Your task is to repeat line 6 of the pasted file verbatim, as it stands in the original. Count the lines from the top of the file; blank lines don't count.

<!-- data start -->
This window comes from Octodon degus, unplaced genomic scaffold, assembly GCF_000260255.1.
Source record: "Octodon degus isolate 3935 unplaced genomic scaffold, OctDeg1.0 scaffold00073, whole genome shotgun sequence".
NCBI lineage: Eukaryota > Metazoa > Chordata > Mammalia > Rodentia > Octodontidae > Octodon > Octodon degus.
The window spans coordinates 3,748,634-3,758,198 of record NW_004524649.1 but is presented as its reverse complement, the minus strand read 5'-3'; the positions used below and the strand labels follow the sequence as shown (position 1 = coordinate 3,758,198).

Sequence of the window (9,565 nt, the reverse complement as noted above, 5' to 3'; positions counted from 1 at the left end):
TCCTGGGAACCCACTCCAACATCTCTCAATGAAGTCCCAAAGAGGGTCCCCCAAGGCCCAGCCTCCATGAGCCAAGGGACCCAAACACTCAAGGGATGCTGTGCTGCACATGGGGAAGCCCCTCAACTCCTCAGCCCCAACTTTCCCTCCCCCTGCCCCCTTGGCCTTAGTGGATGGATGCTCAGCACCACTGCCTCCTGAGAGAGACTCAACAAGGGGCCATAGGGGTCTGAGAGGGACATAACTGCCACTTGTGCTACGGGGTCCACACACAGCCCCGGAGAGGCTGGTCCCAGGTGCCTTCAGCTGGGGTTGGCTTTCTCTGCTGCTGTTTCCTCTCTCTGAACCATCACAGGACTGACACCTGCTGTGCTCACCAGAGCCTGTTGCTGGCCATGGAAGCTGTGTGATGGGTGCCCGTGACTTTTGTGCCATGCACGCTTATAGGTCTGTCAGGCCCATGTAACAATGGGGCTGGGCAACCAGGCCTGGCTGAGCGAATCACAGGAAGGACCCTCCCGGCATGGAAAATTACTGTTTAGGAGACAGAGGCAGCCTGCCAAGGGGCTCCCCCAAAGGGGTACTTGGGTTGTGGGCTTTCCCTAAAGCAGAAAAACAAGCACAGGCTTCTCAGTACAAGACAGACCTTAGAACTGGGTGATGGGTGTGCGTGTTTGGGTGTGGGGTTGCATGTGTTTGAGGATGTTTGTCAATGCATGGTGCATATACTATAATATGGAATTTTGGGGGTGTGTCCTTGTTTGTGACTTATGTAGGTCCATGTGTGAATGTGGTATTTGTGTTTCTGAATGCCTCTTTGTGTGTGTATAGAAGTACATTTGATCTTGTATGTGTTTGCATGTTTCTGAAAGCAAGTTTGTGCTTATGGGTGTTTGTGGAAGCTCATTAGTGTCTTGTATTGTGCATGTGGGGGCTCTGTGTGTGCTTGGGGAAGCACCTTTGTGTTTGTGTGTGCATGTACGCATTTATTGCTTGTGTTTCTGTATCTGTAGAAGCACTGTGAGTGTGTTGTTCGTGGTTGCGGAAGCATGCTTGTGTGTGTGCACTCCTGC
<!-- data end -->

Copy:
TCCTGGGAACCCACTCCAACATCTCTCAATGAAGTCCCAAAGAGGGTCCCCCAAGGCCCAGCCTCCATGAGCCAAGGGACCCAAACACTCAAGGGATGCTGTGCTGCACATGGGGAAGCCCCTCAACTCCTCAGCCCCAACTTTCCCTCCCCCTGCCCCCTTGGCCTTAGTGGATGGATGCTCAGCACCACTGCCTCCTGAGAGAGACTCAACAAGGGGCCATAGGGGTCTGAGAGGGACATAACTGCCACTTGTGCTACGGGGTCCACACACAGCCCCGGAGAGGCTGGTCCCAGGTGCCTTCAGCTGGGGTTGGCTTTCTCTGCTGCTGTTTCCTCTCTCTGAACCATCACAGGACTGACACCTGCTGTGCTCACCAGAGCCTGTTGCTGGCCATGGAAGCTGTGTGATGGGTGCCCGTGACTTTTGTGCCATGCACGCTTATAGGTCTGTCAGGCCCATGTAACAATGGGGCTGGGCAACCAGGCCTGGCTGAGCGAATCACAGGAAGGACCCTCCCGGCATGGAAAATTACTGTTTAGGAGACAGAGGCAGCCTGCCAAGGGGCTCCCCCAAAGGGGTACTTGGGTTGTGGGCTTTCCCTAAAGCAGAAAAACAAGCACAGGCTTCTCAGTACAAGACAGACCTTAGAACTGGGTGATGGGTGTGCGTGTTTGGGTGTGGGGTTGCATGTGTTTGAGGATGTTTGTCAATGCATGGTGCATATACTATAATATGGAATTTTGGGGGTGTGTCCTTGTTTGTGACTTATGTAGGTCCATGTGTGAATGTGGTATTTGTGTTTCTGAATGCCTCTTTGTGTGTGTATAGAAGTACATTTGATCTTGTATGTGTTTGCATGTTTCTGAAAGCAAGTTTGTGCTTATGGGTGTTTGTGGAAGCTCATTAGTGTCTTGTATTGTGCATGTGGGGGCTCTGTGTGTGCTTGGGGAAGCACCTTTGTGTTTGTGTGTGCATGTACGCATTTATTGCTTGTGTTTCTGTATCTGTAGAAGCACTGTGAGTGTGTTGTTCGTGGTTGCGGAAGCATGCTTGTGTGTGTGCACTCCTGC